The Gospel through Kayaking
John Paul II, who was a fine athlete even into his papacy, never ceased to remind the faithful, and particularly our youth, that the human body has a specific meaning and role to play in God’s creative plan (Theology of the Body 1-129, 1982-84). In his biography of John Paul II, Witness to Hope, George Weigel writes that as a young priest, Father Karol “took single and married couple hiking, skiing, and kayaking. As a veteran hiker from his youth in Wadowice, the future pontiff was thoroughly at home in nature. And so he created the pastoral method of accompanying his young friends to Poland’s mountains and lakes.”
Weigel continues: “The annual kayak trips were a vacation plus, and they were always the occasion for conversation or for spiritual direction. Mass was celebrated using an overturned kayak as an altar, with two paddles tied together to form the altar cross. He made it a point to take a meal with a different family every day of the vacation, working his way around the entire group. Soccer games were organized between the married team and the youth team. Wujek, his nickname, “played for whichever team was shorthanded. Around the campfire in the evening, the adults would discuss significant books or church documents.”
“The future pontiff’s essential point was that the priest’s duty to help make God present in the world was not satisfied by his daily celebration of Mass. In addition, “the duty of a priest is to live with people, everywhere they are, to be with them in everything but sin. That was the context for looking at vacations as a pastoral opportunity. Daily Mass took on a special texture on a vacation trek: nature, not only human art, participates in the sacrifice of the Son of God. At Mass, a thought for the day could be proposed and reflected on during evening prayer.”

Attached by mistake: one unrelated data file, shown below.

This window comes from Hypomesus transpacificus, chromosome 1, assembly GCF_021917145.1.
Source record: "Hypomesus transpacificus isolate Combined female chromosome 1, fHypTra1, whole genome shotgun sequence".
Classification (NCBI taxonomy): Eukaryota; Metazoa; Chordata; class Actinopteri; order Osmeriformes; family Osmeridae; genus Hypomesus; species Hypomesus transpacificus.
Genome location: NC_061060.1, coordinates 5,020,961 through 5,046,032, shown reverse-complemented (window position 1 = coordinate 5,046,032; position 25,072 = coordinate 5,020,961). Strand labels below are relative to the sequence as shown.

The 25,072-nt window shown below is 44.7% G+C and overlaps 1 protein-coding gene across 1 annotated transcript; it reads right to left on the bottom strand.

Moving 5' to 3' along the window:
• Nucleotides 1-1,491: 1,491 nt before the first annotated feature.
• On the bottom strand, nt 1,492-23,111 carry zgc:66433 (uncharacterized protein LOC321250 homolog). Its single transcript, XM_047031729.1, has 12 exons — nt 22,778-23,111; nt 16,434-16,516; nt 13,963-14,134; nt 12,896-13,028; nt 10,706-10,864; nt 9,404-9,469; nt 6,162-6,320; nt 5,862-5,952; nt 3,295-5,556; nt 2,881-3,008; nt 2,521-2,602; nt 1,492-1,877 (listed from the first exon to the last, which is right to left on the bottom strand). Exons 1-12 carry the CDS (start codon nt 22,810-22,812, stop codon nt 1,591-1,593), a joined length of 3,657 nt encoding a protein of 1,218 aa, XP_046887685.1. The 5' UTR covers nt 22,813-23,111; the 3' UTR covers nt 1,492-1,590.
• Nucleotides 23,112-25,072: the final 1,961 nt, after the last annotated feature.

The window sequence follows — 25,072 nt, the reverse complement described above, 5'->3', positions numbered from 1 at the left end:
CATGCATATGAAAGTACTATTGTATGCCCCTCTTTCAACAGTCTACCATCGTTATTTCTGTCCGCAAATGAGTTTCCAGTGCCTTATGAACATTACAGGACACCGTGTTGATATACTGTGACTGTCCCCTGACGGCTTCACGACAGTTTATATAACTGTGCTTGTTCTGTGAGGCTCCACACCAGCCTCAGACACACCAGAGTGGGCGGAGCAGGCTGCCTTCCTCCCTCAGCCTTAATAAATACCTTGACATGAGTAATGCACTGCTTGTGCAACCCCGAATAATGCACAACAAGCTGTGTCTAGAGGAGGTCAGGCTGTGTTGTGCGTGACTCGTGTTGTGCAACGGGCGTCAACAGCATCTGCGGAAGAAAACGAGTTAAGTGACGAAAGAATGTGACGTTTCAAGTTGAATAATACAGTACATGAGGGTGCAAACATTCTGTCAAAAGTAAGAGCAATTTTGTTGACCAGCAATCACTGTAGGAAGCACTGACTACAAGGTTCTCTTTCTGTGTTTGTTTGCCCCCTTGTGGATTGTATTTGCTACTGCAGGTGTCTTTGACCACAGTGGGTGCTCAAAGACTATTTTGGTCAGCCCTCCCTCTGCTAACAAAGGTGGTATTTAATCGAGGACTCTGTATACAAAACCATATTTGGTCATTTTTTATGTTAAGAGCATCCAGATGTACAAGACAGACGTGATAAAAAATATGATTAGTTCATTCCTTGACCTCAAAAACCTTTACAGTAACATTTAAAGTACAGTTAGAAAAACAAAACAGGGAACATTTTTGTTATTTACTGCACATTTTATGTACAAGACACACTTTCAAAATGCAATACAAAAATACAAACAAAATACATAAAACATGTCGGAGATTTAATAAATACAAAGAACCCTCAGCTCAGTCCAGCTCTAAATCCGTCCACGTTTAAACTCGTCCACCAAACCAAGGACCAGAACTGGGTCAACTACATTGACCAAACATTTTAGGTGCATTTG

“An excursion had to be a well-prepared improvisation in which the priest was ready and willing to talk about everything: “about movies, about books, about one’s own work, about scientific research, and about jazz bands. Was this kind of pastoral work, built around vacations with young men and women, a compromise of the priesthood?”
This form of ministry had to be discerned by the individual priest, but it was certainly a way of leading others to Christ. The excursions helped the young people look at their problems from a different perspective...to look at all things in the spirit of the Gospel” (103ff). These excursions created the sense of a Christian community.
Symbolism of the Five Rings
The Olympic symbol, the five intertwined rings, represents the unity of the five continents. The rings of blue, yellow, black, green and red over a white field form the Olympic flag. The Games always begin with the raising of the flag and majestic displays of music, singing, dance, and theater representative of the host nation. With their closing, three national flags are hoisted with the corresponding national anthems of the flag: that of Greece to honor the birthplace of the Olympiads, the flag of the current country, and the flag of the country hosting the next summer or winter games. The next host nation briefly introduces itself with artistic displays representative of its culture.
Regardless of activity, regardless of sport, all activity is intended to give God our praise and glory.